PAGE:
Both Commercial and Residential Condominium CC&Rs frequently contain insurance language requiring the Association to obtain hazard (fire) insurance and prohibiting Owners from obtaining such coverage. Condominium Owners on the other hand are limited to obtaining liability insurance. Similar language was found in the CC&Rs of the condominium association in Western Heritage Insurance Company v. Frances Todd, Inc. No. A152428 (Cal. Ct. App. Mar. 4, 2019). The insurance language for The East Shore Commercial Condominiums located in Berkeley, California included the following:
Article 13.1 requires the Association to “obtain and maintain a master or blanket policy of all risk property insurance coverage for all Improvements within the Project, insuring against loss or damage by fire or other casualty. … The policy shall name as insured the Association, the Owners and all Mortgagees of record, as their respective interests may appear.” Article 13.3 provides in part, “Any insurance maintained by the Association shall contain [a] ‘waiver of subrogation’ as to the Association, its officers, Owners and the occupants of the Units and Mortgagees. …” Article 13.4 prohibits an individual owner from obtaining fire insurance while allowing an owner to obtain individual liability insurance. Article 3.1 requires that all “occupants and tenants” comply with the CC&Rs.
This language requires the Association’s hazard insurance policy to “name as insured the Association, the Owners and all Mortgagees”, thereby, protecting not only the Association, but also all Owners and Mortgagees as insureds. Although tenants are not included as an “insured” by these CC&Rs, “occupants” are protected by these CC&Rs from subrogation.
FACTS OF CASE
Defendant, Frances Todd, Inc. was a furniture manufacturer; and a tenant leasing a condominium unit in a commercial condominium complex. The Defendant (tenant) was negligent in causing the fire which destroyed the unit and surrounding units. Western Heritage Insurance sued the tenant for indemnity to recover all amounts it paid the Association on the Association’s fire damage claim on a theory of the tenant’s underlying negligence. The court looked at both the CC&Rs and the lease between the Owner and tenant and concluded the Association’s fire insurance policy also benefited the tenant:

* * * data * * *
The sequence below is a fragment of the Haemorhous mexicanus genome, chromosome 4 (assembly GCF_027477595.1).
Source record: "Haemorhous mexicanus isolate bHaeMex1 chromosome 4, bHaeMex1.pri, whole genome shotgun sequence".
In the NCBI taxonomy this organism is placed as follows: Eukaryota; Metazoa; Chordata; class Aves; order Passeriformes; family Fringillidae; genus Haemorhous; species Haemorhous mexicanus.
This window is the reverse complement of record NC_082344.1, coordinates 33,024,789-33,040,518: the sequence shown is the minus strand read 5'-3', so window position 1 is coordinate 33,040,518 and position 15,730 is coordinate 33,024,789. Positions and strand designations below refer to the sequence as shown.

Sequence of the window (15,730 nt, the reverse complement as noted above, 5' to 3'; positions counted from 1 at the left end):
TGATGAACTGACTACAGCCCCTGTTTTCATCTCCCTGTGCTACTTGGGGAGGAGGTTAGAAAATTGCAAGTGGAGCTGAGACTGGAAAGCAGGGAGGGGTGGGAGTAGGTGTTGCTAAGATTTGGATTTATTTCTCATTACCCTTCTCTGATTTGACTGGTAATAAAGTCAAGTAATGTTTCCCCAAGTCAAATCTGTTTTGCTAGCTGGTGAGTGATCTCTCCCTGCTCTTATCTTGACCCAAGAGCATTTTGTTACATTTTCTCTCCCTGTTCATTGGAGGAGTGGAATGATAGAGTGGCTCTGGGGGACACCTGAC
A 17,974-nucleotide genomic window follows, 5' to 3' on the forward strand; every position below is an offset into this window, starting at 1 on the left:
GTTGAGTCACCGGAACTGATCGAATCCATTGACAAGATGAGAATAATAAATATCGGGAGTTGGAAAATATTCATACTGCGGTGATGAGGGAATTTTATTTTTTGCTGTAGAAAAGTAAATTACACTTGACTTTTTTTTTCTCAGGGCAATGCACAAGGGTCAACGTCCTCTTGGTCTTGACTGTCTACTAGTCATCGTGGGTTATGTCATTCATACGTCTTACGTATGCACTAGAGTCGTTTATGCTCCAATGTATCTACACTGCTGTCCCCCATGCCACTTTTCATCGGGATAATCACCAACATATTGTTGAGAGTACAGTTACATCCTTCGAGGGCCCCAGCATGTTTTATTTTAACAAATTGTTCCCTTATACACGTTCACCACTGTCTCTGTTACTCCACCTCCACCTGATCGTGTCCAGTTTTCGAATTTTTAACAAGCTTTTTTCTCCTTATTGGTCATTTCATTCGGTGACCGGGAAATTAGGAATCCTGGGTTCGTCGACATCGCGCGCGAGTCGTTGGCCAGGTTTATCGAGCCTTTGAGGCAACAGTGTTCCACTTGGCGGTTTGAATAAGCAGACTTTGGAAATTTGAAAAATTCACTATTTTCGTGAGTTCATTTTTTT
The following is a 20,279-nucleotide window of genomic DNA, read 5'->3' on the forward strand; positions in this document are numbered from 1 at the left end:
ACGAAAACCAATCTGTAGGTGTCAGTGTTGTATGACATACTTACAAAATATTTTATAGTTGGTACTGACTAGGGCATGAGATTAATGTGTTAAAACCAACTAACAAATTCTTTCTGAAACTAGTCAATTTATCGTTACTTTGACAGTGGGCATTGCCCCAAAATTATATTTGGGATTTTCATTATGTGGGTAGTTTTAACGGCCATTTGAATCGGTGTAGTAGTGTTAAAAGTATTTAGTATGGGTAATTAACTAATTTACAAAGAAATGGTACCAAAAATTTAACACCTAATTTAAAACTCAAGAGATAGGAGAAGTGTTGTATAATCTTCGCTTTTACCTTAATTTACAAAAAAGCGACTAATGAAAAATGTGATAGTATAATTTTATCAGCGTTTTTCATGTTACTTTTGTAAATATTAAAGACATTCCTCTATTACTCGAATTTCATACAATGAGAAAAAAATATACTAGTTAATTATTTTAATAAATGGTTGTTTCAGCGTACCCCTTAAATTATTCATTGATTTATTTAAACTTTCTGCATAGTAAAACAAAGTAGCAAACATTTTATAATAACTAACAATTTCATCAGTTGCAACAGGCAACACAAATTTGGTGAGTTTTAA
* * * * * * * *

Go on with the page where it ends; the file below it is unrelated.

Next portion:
The CC&R’s, applicable to both the Owner and defendants (tenants) as occupants, required the Association to obtain a policy of fire insurance and to name the Owner as an insured on that policy, and precluded any party other than the Association from maintaining fire insurance on the premises. The fire insurance purchased by the Association was intended to be the only fire policy on the property and was for the benefit of the property’s lessees absent language to the contrary in the lease.
The court also noted that:
“In California, courts have held a lessee is not responsible for negligently caused fire damages where the lessor and lessee intended the lessor’s fire policy to be for their mutual benefit.”
Even though the CC&Rs did not specifically state that tenants were to be named as insureds, the Court reasoned that such a conclusion was implied based upon its review of the CC&Rs and the lease between the Owner and the tenant. The court also noted that the Owner pays for insurance through his or her dues and the tenant contributes to those dues by his/her rent and there is no requirement that a specific amount of dues or rent be allocated for the fire insurance policy. Therefore, the tenant like an Owner was a beneficiary under the Association’s insurance policy and could not be sued for negligently causing the fire by the Association’s insurance.
Hazard (Fire) Insurance Policies are “no fault” Policies. They cover Hazards (fires) whether or not they are caused by the Insured’s own negligence.
The fact that the furniture manufacturer tenant was negligent was not an issue in this case. The only issue was whether they were a beneficiary under the Association’s insurance policy. The court noted that if negligent fires were not covered by fire insurance policies, then insurance companies would be incentivized to litigate the insured’s possible negligence in all fires; and litigation would be never ending:
A fire insurance policy which does not cover fires caused or contributed to by the insured would be an oddity indeed. Otherwise, few insured fire claims would be paid without controversy and most would require litigation. For that reason we do not deem that a policy ‘for the benefit’ of a lessee excludes coverage for fires caused by his negligence.
How does this case affect the Association’s right to recover Common Area Damages from Owners under Civil Code §6858(b)?
Civil Code §6858 (b) allows the Association to recover damages to Common Areas:
An association has standing to institute, defend, settle, or intervene in litigation, arbitration, mediation, or administrative proceedings in its own name as the real party in interest and without joining with it, the members, in matters pertaining to the following:
(a) Enforcement of the governing documents.
(b) Damage to the common area.
(c) Damage to a separate interest that the association is obligated to maintain or repair.
(d) Damage to a separate interest that arises out of, or is integrally related to, damage to the common area or a separate interest that the association is obligated to maintain or repair.
||In cases of fires covered by an Association’s hazard insurance policy the Association is responsible to pay the deductible required under the policy. This case does not affect the Association’s right under Civil Code §6858(b) to sue the tenant or the Owner for that matter for the amounts (including the deductible) not covered by the fire insurance policy.
-Blog post authored by TLG Attorney, Bruce R. Kermott, Esq.